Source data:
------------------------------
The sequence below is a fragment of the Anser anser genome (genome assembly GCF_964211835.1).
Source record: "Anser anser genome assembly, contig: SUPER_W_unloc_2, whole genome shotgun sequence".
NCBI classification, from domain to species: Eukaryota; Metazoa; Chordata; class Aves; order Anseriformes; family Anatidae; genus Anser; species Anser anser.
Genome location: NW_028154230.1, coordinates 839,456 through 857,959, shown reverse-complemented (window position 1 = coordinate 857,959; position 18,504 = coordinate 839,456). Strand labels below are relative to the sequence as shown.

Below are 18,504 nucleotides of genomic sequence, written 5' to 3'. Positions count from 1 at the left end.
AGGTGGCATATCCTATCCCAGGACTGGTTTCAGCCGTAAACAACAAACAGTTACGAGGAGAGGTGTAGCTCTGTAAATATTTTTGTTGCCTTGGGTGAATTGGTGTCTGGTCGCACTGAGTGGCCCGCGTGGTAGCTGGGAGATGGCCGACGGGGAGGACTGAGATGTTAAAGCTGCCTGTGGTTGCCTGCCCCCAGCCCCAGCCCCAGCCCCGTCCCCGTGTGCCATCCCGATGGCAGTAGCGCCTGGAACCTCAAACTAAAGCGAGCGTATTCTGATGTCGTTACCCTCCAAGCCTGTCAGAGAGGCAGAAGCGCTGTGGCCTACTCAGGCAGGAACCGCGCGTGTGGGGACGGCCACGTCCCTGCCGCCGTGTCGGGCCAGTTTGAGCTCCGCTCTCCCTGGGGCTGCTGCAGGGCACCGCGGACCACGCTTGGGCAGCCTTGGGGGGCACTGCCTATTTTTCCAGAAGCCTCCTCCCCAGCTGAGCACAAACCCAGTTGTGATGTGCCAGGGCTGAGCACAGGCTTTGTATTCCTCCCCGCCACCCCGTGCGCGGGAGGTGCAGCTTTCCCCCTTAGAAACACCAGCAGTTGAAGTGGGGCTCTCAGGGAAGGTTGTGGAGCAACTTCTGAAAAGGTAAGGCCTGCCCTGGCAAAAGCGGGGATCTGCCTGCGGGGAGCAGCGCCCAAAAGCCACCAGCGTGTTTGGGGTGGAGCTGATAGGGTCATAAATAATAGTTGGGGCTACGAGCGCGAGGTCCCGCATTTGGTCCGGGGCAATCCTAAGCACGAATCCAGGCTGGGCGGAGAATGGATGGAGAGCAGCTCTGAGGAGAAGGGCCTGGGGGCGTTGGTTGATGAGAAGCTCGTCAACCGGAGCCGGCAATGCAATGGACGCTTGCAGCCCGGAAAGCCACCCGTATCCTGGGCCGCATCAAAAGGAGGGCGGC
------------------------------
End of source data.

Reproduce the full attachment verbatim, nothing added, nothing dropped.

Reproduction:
The sequence below is a fragment of the Anser anser genome (genome assembly GCF_964211835.1).
Source record: "Anser anser genome assembly, contig: SUPER_W_unloc_2, whole genome shotgun sequence".
NCBI classification, from domain to species: Eukaryota; Metazoa; Chordata; class Aves; order Anseriformes; family Anatidae; genus Anser; species Anser anser.
Genome location: NW_028154230.1, coordinates 839,456 through 857,959, shown reverse-complemented (window position 1 = coordinate 857,959; position 18,504 = coordinate 839,456). Strand labels below are relative to the sequence as shown.

Below are 18,504 nucleotides of genomic sequence, written 5' to 3'. Positions count from 1 at the left end.
AGGTGGCATATCCTATCCCAGGACTGGTTTCAGCCGTAAACAACAAACAGTTACGAGGAGAGGTGTAGCTCTGTAAATATTTTTGTTGCCTTGGGTGAATTGGTGTCTGGTCGCACTGAGTGGCCCGCGTGGTAGCTGGGAGATGGCCGACGGGGAGGACTGAGATGTTAAAGCTGCCTGTGGTTGCCTGCCCCCAGCCCCAGCCCCAGCCCCGTCCCCGTGTGCCATCCCGATGGCAGTAGCGCCTGGAACCTCAAACTAAAGCGAGCGTATTCTGATGTCGTTACCCTCCAAGCCTGTCAGAGAGGCAGAAGCGCTGTGGCCTACTCAGGCAGGAACCGCGCGTGTGGGGACGGCCACGTCCCTGCCGCCGTGTCGGGCCAGTTTGAGCTCCGCTCTCCCTGGGGCTGCTGCAGGGCACCGCGGACCACGCTTGGGCAGCCTTGGGGGGCACTGCCTATTTTTCCAGAAGCCTCCTCCCCAGCTGAGCACAAACCCAGTTGTGATGTGCCAGGGCTGAGCACAGGCTTTGTATTCCTCCCCGCCACCCCGTGCGCGGGAGGTGCAGCTTTCCCCCTTAGAAACACCAGCAGTTGAAGTGGGGCTCTCAGGGAAGGTTGTGGAGCAACTTCTGAAAAGGTAAGGCCTGCCCTGGCAAAAGCGGGGATCTGCCTGCGGGGAGCAGCGCCCAAAAGCCACCAGCGTGTTTGGGGTGGAGCTGATAGGGTCATAAATAATAGTTGGGGCTACGAGCGCGAGGTCCCGCATTTGGTCCGGGGCAATCCTAAGCACGAATCCAGGCTGGGCGGAGAATGGATGGAGAGCAGCTCTGAGGAGAAGGGCCTGGGGGCGTTGGTTGATGAGAAGCTCGTCAACCGGAGCCGGCAATGCAATGGACGCTTGCAGCCCGGAAAGCCACCCGTATCCTGGGCCGCATCAAAAGGAGGGCGGC